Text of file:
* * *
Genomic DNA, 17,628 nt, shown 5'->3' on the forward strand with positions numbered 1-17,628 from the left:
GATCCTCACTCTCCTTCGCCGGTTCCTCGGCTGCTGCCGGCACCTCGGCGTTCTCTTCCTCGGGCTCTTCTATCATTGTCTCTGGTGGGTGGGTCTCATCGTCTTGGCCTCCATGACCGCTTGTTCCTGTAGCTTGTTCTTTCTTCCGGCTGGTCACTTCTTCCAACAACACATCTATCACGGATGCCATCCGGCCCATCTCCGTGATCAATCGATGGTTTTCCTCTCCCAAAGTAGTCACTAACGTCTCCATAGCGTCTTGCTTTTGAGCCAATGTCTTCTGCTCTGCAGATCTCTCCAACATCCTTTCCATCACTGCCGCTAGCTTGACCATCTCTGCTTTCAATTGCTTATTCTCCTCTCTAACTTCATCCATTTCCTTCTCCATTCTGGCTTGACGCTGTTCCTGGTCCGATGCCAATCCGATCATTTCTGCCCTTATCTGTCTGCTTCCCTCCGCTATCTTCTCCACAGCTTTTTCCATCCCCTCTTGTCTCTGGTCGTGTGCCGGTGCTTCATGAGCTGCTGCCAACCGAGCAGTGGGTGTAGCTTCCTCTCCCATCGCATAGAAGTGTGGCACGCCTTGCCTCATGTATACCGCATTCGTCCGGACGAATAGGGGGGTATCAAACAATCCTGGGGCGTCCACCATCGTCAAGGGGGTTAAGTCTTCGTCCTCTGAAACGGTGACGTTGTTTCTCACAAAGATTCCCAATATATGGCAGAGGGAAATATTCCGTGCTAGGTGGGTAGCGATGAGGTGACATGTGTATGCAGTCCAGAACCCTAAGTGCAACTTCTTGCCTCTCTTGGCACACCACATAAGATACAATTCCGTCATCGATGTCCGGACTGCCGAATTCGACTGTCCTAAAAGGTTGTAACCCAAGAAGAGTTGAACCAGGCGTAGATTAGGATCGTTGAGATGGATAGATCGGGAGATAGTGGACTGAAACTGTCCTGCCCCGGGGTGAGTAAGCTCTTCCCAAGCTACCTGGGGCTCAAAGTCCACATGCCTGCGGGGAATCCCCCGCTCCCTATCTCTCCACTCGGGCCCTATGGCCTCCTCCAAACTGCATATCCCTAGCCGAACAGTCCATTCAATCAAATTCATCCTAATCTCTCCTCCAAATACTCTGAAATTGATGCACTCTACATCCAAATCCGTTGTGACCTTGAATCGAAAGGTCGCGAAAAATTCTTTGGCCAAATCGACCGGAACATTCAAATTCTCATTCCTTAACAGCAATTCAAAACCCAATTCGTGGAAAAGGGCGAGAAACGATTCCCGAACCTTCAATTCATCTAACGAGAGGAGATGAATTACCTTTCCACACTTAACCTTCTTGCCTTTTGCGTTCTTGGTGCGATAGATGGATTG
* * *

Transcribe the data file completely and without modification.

Genomic DNA, 17,628 nt, shown 5'->3' on the forward strand with positions numbered 1-17,628 from the left:
GATCCTCACTCTCCTTCGCCGGTTCCTCGGCTGCTGCCGGCACCTCGGCGTTCTCTTCCTCGGGCTCTTCTATCATTGTCTCTGGTGGGTGGGTCTCATCGTCTTGGCCTCCATGACCGCTTGTTCCTGTAGCTTGTTCTTTCTTCCGGCTGGTCACTTCTTCCAACAACACATCTATCACGGATGCCATCCGGCCCATCTCCGTGATCAATCGATGGTTTTCCTCTCCCAAAGTAGTCACTAACGTCTCCATAGCGTCTTGCTTTTGAGCCAATGTCTTCTGCTCTGCAGATCTCTCCAACATCCTTTCCATCACTGCCGCTAGCTTGACCATCTCTGCTTTCAATTGCTTATTCTCCTCTCTAACTTCATCCATTTCCTTCTCCATTCTGGCTTGACGCTGTTCCTGGTCCGATGCCAATCCGATCATTTCTGCCCTTATCTGTCTGCTTCCCTCCGCTATCTTCTCCACAGCTTTTTCCATCCCCTCTTGTCTCTGGTCGTGTGCCGGTGCTTCATGAGCTGCTGCCAACCGAGCAGTGGGTGTAGCTTCCTCTCCCATCGCATAGAAGTGTGGCACGCCTTGCCTCATGTATACCGCATTCGTCCGGACGAATAGGGGGGTATCAAACAATCCTGGGGCGTCCACCATCGTCAAGGGGGTTAAGTCTTCGTCCTCTGAAACGGTGACGTTGTTTCTCACAAAGATTCCCAATATATGGCAGAGGGAAATATTCCGTGCTAGGTGGGTAGCGATGAGGTGACATGTGTATGCAGTCCAGAACCCTAAGTGCAACTTCTTGCCTCTCTTGGCACACCACATAAGATACAATTCCGTCATCGATGTCCGGACTGCCGAATTCGACTGTCCTAAAAGGTTGTAACCCAAGAAGAGTTGAACCAGGCGTAGATTAGGATCGTTGAGATGGATAGATCGGGAGATAGTGGACTGAAACTGTCCTGCCCCGGGGTGAGTAAGCTCTTCCCAAGCTACCTGGGGCTCAAAGTCCACATGCCTGCGGGGAATCCCCCGCTCCCTATCTCTCCACTCGGGCCCTATGGCCTCCTCCAAACTGCATATCCCTAGCCGAACAGTCCATTCAATCAAATTCATCCTAATCTCTCCTCCAAATACTCTGAAATTGATGCACTCTACATCCAAATCCGTTGTGACCTTGAATCGAAAGGTCGCGAAAAATTCTTTGGCCAAATCGACCGGAACATTCAAATTCTCATTCCTTAACAGCAATTCAAAACCCAATTCGTGGAAAAGGGCGAGAAACGATTCCCGAACCTTCAATTCATCTAACGAGAGGAGATGAATTACCTTTCCACACTTAACCTTCTTGCCTTTTGCGTTCTTGGTGCGATAGATGGATTG